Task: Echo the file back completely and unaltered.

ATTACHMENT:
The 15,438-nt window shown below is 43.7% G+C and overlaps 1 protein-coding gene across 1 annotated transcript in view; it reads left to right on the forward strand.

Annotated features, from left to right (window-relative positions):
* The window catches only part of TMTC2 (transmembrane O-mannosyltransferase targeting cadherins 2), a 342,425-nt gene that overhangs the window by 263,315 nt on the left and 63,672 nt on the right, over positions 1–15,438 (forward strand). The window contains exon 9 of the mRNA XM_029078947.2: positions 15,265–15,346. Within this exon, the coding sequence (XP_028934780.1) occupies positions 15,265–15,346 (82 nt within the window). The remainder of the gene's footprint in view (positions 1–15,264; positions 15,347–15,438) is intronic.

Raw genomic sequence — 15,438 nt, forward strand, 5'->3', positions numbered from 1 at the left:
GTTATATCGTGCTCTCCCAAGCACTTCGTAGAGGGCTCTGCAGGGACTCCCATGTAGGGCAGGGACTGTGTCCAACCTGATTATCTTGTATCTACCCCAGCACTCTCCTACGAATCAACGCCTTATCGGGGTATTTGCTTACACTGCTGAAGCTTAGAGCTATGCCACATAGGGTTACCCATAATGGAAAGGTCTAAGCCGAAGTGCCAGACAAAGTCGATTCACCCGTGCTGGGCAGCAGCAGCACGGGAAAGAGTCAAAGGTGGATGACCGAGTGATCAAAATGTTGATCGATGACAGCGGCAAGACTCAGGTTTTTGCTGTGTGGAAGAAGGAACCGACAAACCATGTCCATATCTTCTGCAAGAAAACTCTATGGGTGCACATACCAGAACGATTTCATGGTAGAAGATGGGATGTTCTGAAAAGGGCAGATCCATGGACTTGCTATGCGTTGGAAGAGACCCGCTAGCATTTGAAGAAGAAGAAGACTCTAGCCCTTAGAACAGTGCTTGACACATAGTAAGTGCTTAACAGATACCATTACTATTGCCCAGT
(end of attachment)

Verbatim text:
The 15,438-nt window shown below is 43.7% G+C and overlaps 1 protein-coding gene across 1 annotated transcript in view; it reads left to right on the forward strand.

Annotated features, from left to right (window-relative positions):
* The window catches only part of TMTC2 (transmembrane O-mannosyltransferase targeting cadherins 2), a 342,425-nt gene that overhangs the window by 263,315 nt on the left and 63,672 nt on the right, over positions 1–15,438 (forward strand). The window contains exon 9 of the mRNA XM_029078947.2: positions 15,265–15,346. Within this exon, the coding sequence (XP_028934780.1) occupies positions 15,265–15,346 (82 nt within the window). The remainder of the gene's footprint in view (positions 1–15,264; positions 15,347–15,438) is intronic.

Raw genomic sequence — 15,438 nt, forward strand, 5'->3', positions numbered from 1 at the left:
GTTATATCGTGCTCTCCCAAGCACTTCGTAGAGGGCTCTGCAGGGACTCCCATGTAGGGCAGGGACTGTGTCCAACCTGATTATCTTGTATCTACCCCAGCACTCTCCTACGAATCAACGCCTTATCGGGGTATTTGCTTACACTGCTGAAGCTTAGAGCTATGCCACATAGGGTTACCCATAATGGAAAGGTCTAAGCCGAAGTGCCAGACAAAGTCGATTCACCCGTGCTGGGCAGCAGCAGCACGGGAAAGAGTCAAAGGTGGATGACCGAGTGATCAAAATGTTGATCGATGACAGCGGCAAGACTCAGGTTTTTGCTGTGTGGAAGAAGGAACCGACAAACCATGTCCATATCTTCTGCAAGAAAACTCTATGGGTGCACATACCAGAACGATTTCATGGTAGAAGATGGGATGTTCTGAAAAGGGCAGATCCATGGACTTGCTATGCGTTGGAAGAGACCCGCTAGCATTTGAAGAAGAAGAAGACTCTAGCCCTTAGAACAGTGCTTGACACATAGTAAGTGCTTAACAGATACCATTACTATTGCCCAGT